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The multidistrict litigation statute is 28 U.S.C. Sec. 1407. (Surely there’s a way to make that little “section” sign on a computer, but it escapes us, so we’re typing “Sec.” That’s us — Beck and Herrmann, the blogging Luddites.)
Anyway, Section 1407 authorizes the MDL Panel to transfer federal cases “to any district for coordinated or consolidated pretrial proceedings.”
Here’s today’s question: What the heck is the difference between “coordinated” and “consolidated” proceedings?
The statute uses both words, so presumably they’re not redundant.
So far, so good.
Okay. So what happens at the instant that the MDL Panel rules? Are the cases before the Panel immediately “coordinated” or “consolidated”? The Panel’s most recent order in a product liability case — the pet food litigation — says that the facts merit “centralizing” the cases, which are therefore transferred for “coordinated or consolidated” pretrial proceedings. Not much help there.
Perhaps the choice between coordination and consolidation lies with the transferee court. But, at least in our practices, we don’t see that happen very often. MDL transferee courts don’t typically (perhaps we should say “ever”) enter orders that either coordinate or consolidate new cases as they arrive.
Why do we care? (Please stop shouting, “Because you’re nuts.”)
We care for two reasons. First, one of us wrote a book called Statewide Coordinated Proceedings: State Court Analogues to the Federal MDL Process. We thought the words “coordinated” and “consolidated” had different meanings, and we chose for the title of the book what we thought was the more generic of the two terms.
More importantly, judges think the words have different meanings. In the Enron Securities Litigation, Judge Harmon has entered orders saying that some cases are consolidated and others are merely coordinated. (It’s a Tuesday morning, and we have client work to do, so we can’t search the web to find links for you. Sorry about that — but those orders do exist; trust us.) Judge Harmon obviously thinks that the distinction between the two words matters.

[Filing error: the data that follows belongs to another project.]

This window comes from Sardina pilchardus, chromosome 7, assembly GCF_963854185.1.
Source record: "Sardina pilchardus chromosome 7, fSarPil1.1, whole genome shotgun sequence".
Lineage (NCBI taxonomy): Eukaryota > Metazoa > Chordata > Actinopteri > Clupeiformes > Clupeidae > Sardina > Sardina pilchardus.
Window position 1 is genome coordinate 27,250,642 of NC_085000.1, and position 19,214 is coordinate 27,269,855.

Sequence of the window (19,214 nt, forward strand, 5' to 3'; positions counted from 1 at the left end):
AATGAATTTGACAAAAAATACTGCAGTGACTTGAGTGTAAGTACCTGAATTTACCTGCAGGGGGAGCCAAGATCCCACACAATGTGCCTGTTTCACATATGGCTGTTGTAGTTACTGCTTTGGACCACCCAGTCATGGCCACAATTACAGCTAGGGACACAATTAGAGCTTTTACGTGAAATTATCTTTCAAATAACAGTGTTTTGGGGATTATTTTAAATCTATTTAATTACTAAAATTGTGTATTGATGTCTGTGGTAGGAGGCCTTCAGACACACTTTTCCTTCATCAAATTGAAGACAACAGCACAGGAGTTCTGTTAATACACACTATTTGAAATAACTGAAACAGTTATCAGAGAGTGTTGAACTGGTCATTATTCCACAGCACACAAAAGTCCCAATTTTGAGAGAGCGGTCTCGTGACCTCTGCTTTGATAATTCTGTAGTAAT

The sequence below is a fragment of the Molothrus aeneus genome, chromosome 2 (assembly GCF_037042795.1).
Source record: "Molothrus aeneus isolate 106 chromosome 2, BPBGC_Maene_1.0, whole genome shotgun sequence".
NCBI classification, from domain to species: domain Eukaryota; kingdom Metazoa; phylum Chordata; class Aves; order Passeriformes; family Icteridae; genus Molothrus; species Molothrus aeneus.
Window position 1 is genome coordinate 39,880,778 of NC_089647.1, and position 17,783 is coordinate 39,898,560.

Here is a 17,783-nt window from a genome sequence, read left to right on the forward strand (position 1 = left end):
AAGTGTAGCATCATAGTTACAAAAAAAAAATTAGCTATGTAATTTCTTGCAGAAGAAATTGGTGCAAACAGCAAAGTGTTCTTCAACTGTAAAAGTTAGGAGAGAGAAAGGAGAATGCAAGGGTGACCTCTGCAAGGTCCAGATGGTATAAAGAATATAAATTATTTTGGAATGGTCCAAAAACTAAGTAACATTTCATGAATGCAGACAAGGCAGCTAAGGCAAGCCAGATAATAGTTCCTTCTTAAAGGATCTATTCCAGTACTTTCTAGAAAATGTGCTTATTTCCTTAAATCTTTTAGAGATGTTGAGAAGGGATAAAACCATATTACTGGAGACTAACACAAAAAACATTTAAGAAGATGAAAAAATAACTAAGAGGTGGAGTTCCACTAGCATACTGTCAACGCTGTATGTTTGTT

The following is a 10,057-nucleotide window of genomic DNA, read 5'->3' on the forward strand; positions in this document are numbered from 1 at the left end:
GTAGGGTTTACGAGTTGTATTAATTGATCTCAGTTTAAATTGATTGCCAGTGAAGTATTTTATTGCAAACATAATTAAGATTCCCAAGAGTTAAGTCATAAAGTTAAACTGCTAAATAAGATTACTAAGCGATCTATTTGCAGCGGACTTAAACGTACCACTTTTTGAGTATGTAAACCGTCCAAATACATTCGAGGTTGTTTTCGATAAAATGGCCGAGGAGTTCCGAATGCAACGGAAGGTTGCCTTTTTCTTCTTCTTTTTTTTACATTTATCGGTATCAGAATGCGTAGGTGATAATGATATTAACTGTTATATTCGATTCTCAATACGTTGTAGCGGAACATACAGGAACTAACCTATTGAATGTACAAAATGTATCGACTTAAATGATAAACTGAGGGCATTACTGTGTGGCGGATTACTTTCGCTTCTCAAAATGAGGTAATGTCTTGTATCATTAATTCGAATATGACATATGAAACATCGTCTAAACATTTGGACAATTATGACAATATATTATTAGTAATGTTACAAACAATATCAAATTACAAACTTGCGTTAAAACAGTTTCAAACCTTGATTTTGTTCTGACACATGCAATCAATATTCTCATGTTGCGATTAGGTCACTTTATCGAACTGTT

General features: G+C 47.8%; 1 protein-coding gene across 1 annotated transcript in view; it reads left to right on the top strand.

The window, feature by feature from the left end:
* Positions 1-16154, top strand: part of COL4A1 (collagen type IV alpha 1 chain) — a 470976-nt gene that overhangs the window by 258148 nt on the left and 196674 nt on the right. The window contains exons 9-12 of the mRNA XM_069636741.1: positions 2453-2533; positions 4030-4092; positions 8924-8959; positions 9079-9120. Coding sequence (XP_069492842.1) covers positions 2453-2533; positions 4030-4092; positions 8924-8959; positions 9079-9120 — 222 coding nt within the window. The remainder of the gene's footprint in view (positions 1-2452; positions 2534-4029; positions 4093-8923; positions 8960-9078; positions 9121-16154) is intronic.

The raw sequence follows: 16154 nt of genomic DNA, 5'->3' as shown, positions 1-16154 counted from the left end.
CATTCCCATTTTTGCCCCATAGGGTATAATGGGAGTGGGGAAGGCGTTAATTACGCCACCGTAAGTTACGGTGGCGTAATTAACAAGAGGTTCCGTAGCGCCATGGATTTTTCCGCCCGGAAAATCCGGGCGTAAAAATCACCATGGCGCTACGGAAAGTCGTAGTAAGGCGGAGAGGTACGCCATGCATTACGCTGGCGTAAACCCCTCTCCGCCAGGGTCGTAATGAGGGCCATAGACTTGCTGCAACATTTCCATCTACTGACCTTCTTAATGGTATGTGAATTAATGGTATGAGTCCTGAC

And we’re told (although we haven’t seen a written order, if it exists) that Judge Cote “consolidated” the claims of the Worldcom opt-outs with the rest of the claims of class members. She later held that counsel for the opt-outs had fewer rights to speak in court because the claims had been consolidated — lead counsel for the class had primary authority to speak for the consolidated claims.
That tells us two things: First, the distinction between coordination and consolidation can have serious real-world consequences. (So it’s worth fretting about, after all.) And, second, Judge Cote’s rumored ruling implicitly means that the MDL Panel’s order merely coordinates cases, and the transferee judge can later consolidate them, if it cares to.
But what does that later “consolidation” achieve? Cases can be consolidated for limited purposes. They can be consolidated for discovery only. They can be consolidated for a while and later severed. Or they can be consolidated for trial. Even when consolidated for trial, consolidation does not merge separate cases into one. See, e.g., Johnson v. Manhattan Ry. Co., 289 U.S. 479, 496-97 (1933).
Perhaps, in the MDL context, “consolidated” means “filed in this district so that I, the transferee judge, can try the case consistent with Lexecon” and “coordinated” means “only here for pretrial purposes, ultimately to be shipped back home for trial.” But that’s just a wild guess; we’ve never seen any case or commentary that says we’re right.
Moreover, we suspect that the MDL Panel and MDL transferee judges were using the words “coordinated” and “consolidated” long before the Supreme Court decided Lexecon, so there’s probably a body of law inconsistent with our speculation.
We’re not close to having an answer to this question. But perhaps this post will prompt one of two results. Some scholar (who needs to get a life even worse than we do) will decide that this issue is fascinating and will write an article that gives substance to the words “coordination” and “consolidation.” Alternatively, perhaps some judge will be tempted to write a decision that carefully explains the difference between the two terms, thus giving us some law on the subject.
We figure we’ve done our job by spotting the issue. We’re finished now: Rest of the world, it’s your turn.